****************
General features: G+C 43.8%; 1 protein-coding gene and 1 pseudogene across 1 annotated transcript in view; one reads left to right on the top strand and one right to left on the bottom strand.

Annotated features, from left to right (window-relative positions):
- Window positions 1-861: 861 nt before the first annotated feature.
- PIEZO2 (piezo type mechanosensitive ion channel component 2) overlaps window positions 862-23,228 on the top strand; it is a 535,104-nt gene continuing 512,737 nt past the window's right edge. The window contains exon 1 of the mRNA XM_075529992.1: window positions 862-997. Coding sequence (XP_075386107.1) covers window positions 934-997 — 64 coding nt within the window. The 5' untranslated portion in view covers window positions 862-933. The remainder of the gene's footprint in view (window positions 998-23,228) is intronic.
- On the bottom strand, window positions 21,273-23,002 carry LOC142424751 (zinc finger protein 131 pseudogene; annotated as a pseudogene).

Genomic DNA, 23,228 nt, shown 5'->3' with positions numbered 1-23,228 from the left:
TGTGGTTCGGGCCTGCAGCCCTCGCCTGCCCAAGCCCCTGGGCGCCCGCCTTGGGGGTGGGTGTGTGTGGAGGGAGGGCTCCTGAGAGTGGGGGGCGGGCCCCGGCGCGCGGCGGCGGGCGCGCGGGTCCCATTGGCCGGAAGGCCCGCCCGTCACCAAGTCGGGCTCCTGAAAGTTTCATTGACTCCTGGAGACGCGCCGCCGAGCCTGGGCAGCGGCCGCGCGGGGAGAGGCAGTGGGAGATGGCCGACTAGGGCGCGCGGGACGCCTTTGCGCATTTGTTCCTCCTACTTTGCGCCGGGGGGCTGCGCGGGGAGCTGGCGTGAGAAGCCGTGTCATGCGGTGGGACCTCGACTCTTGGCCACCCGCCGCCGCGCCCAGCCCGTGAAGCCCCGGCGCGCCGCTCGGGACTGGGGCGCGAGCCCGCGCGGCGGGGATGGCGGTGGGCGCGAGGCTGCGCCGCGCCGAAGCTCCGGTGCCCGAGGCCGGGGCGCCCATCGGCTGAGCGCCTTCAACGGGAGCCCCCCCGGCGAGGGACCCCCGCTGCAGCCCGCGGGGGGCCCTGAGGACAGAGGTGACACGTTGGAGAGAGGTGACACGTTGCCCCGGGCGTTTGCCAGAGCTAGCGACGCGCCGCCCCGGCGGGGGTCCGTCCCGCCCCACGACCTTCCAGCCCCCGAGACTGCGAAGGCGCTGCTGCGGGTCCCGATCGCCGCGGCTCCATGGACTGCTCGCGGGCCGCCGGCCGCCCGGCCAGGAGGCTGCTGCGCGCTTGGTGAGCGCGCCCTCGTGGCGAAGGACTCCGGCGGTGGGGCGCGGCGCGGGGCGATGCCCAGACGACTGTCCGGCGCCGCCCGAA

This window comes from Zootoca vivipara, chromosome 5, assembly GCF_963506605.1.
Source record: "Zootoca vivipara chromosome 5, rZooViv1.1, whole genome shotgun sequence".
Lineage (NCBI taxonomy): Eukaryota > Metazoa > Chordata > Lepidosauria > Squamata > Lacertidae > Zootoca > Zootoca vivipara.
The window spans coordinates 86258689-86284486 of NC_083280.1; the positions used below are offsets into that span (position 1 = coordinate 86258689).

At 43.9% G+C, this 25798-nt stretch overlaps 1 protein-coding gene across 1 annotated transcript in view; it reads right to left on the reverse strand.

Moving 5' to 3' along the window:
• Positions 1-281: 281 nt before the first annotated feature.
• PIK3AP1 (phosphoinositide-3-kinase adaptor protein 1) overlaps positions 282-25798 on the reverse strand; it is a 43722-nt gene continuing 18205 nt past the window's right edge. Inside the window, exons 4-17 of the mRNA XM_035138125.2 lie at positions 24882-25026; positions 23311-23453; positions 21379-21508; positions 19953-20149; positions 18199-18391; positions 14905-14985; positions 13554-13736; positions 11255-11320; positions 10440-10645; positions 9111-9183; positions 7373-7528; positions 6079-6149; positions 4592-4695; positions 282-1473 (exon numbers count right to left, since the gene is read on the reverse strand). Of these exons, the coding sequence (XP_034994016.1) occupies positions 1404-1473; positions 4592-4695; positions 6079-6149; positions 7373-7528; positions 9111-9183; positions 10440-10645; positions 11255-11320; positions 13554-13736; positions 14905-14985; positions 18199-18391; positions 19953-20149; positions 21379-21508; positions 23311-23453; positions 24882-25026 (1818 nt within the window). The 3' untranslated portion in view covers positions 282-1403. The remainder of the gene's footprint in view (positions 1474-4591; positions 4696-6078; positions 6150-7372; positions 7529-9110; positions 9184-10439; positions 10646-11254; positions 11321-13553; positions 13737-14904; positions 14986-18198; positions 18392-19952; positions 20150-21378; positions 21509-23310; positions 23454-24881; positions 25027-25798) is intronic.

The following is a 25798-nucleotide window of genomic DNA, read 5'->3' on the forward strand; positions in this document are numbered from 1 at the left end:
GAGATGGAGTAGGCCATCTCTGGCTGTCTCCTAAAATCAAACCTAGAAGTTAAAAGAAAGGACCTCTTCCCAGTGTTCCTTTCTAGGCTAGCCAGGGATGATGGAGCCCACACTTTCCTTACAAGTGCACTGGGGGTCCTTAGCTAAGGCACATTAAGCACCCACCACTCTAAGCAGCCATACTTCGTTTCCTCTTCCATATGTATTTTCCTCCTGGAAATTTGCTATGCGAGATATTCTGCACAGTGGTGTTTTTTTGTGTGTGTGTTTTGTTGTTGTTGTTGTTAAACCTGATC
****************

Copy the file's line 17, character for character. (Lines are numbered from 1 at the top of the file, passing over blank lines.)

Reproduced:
GAGATGGAGTAGGCCATCTCTGGCTGTCTCCTAAAATCAAACCTAGAAGTTAAAAGAAAGGACCTCTTCCCAGTGTTCCTTTCTAGGCTAGCCAGGGATGATGGAGCCCACACTTTCCTTACAAGTGCACTGGGGGTCCTTAGCTAAGGCACATTAAGCACCCACCACTCTAAGCAGCCATACTTCGTTTCCTCTTCCATATGTATTTTCCTCCTGGAAATTTGCTATGCGAGATATTCTGCACAGTGGTGTTTTTTTGTGTGTGTGTTTTGTTGTTGTTGTTGTTAAACCTGATC